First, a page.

Acute transient contrast-induced neurologic deficit is an uncommon condition triggered by the administration of intra-arterial contrast during angiography. It can present with encephalopathy, cortical blindness, seizures, or focal deficits. This report describes a patient who presented with severe neurologic deficits after percutaneous coronary intervention, with complete symptom resolution within 72 hours.

  • Clinicians should consider a differential diagnosis of the causes of a new neurologic deficit in a patient who has undergone PCI.

  • Clinicians should be aware of ATCIND as a complication of PCI, especially in cases where there is a recent use of iodine contrast.

  • A multidisciplinary approach and comprehensive imaging, such as brain CT scans and magnetic resonance imaging, are crucial aspects of early diagnosis and treatment of ATCIND.

ATCIND

acute transient contrast-induced neurologic deficit

CT

computed tomography

PCI

percutaneous coronary intervention

SAH

subarachnoid hemorrhage

Presentation and Physical Examination

A 66-year-old woman with a history of coronary artery disease presented at the catheterization laboratory for a staged percutaneous coronary intervention (PCI) of the proximal mid–right coronary artery. Coronary angiography was performed through a transradial approach with a 6F catheter sheath without complications. A total of 130 mL iohexol 350 mg/mL (Omnipaque, low osmolarity, 844 mOsm/kg water, GE HealthCare) was administered throughout the hour-long procedure. Twenty minutes after completing the procedure, the patient presented with left-sided hemiparesis, left facial weakness, left hemineglect with asomatognosia, dysarthria, and altered mental status. Blood pressure was 159/70 mm Hg, heart rate was 88/min, respiratory rate was 18/min, and oxygen saturation was 94% on 2 L/min with nasal cannula. A stroke alert was promptly called, and computed tomography (CT) images of the brain showed a widespread right subarachnoid density with cerebral edema (Fig. 1).

Fig. 1

Computed tomographic stroke imaging in the axial plane. Arrows indicate multiple widespread right subarachnoid densities with cerebral edema.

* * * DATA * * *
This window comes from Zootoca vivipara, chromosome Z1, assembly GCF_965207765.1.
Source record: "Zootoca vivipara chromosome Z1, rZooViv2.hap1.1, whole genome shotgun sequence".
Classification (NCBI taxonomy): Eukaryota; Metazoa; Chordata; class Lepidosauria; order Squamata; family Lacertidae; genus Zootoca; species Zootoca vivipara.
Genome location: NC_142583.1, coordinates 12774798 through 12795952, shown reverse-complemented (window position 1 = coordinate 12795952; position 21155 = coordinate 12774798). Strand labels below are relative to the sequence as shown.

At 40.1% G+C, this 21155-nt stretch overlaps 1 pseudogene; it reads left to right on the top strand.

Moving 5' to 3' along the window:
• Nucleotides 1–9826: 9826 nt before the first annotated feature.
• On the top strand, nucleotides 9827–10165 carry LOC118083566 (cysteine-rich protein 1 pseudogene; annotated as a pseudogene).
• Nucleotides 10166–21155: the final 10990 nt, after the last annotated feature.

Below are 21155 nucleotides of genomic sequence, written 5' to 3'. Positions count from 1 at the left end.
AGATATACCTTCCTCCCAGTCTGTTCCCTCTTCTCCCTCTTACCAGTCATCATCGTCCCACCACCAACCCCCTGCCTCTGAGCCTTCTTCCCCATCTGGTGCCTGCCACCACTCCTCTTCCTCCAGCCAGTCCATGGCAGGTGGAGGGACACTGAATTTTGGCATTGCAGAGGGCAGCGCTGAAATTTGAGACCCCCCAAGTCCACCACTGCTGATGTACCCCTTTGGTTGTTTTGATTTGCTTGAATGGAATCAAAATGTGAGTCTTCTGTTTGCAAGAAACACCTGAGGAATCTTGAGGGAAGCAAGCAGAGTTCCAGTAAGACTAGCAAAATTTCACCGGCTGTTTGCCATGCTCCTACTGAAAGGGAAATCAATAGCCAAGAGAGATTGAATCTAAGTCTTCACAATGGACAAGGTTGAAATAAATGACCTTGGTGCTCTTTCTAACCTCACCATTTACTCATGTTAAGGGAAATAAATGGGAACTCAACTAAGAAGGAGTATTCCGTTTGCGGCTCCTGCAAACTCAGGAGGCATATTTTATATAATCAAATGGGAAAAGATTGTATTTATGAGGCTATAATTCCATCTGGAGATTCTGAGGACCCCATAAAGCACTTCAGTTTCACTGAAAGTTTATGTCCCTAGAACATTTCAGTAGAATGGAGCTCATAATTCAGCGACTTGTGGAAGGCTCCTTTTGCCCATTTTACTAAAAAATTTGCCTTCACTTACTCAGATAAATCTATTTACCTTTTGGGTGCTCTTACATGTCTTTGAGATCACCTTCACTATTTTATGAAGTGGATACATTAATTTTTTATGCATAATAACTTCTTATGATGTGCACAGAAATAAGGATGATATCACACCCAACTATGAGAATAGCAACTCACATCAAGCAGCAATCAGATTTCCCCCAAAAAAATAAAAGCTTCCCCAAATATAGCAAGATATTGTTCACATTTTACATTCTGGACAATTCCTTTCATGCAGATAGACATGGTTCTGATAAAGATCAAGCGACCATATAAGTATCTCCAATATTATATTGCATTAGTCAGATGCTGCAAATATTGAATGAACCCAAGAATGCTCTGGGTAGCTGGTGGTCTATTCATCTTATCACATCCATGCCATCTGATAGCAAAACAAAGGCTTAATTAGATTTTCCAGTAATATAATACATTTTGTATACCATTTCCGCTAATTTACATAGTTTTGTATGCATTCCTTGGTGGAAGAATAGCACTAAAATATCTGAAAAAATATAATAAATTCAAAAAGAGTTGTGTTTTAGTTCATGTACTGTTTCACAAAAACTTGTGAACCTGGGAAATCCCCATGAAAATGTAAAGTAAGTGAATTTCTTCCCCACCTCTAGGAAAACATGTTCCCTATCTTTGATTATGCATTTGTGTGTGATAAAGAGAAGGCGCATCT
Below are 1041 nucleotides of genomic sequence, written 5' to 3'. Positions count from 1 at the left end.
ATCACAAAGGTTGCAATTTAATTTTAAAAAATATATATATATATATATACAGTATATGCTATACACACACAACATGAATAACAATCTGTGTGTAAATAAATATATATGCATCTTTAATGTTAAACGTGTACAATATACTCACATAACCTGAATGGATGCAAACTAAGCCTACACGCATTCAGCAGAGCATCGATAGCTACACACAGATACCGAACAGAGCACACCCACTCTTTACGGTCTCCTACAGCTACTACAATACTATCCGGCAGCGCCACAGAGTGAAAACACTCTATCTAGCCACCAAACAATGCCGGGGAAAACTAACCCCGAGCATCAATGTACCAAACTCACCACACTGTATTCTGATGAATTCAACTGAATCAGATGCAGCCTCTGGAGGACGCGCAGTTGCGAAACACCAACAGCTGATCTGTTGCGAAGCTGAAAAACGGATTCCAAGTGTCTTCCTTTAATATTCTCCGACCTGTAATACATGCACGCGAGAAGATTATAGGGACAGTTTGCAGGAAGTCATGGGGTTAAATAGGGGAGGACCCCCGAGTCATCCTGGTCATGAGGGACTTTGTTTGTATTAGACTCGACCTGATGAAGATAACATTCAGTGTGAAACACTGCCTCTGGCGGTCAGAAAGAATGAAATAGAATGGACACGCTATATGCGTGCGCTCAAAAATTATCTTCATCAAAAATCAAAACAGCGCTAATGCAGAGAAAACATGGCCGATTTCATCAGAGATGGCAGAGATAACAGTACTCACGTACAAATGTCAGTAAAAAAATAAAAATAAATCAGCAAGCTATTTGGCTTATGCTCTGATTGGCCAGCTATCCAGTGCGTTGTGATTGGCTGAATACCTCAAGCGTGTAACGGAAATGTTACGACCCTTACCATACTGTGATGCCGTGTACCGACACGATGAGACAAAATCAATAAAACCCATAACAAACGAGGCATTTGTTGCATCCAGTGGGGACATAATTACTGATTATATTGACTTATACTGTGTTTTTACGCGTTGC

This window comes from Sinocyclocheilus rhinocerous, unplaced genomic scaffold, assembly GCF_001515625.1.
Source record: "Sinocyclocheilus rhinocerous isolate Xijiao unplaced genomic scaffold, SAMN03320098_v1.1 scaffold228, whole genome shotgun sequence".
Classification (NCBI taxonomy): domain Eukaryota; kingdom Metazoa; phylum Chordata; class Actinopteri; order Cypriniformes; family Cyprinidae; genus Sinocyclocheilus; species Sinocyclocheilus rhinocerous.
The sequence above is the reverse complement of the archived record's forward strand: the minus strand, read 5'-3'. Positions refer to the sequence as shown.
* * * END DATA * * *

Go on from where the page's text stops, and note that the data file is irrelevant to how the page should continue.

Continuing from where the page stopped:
Fig. 1

Computed tomographic stroke imaging in the axial plane. Arrows indicate multiple widespread right subarachnoid densities with cerebral edema.

Close modal

Medical History

Medical history was remarkable for triple-vessel coronary artery disease after uncomplicated PCI of the distal left main coronary artery to the proximal left anterior descending and left anterior descending diagonal coronary arteries in 2022, peripheral artery disease after bilateral lower extremity bypass in 2019, hypertension, dyslipidemia, and chronic obstructive pulmonary disease treated with home oxygen.

Differential Diagnosis

Given the new onset of neurologic deficits after PCI, the primary concerns were embolic, ischemic, and hemorrhagic stroke; seizures; sedation side effects; and metabolic disorders, such as hypoglycemia. Given the recent use of iodine contrast and the high possibility of contrast extravasation, acute transient contrast-induced neurologic deficit (ATCIND) was also considered.

Technique

Initial CT with angiography of the brain showed an asymmetrical, widespread subarachnoid space density with sulcal effacement with cerebral swelling, findings suggestive of subarachnoid hemorrhage (SAH). Magnetic resonance images of the brain were obtained 5 hours after symptom onset and showed no acute infarction or hemorrhage, with an interval resolution of the cerebral edema that was seen on the previous CT scan of the brain (Fig. 2).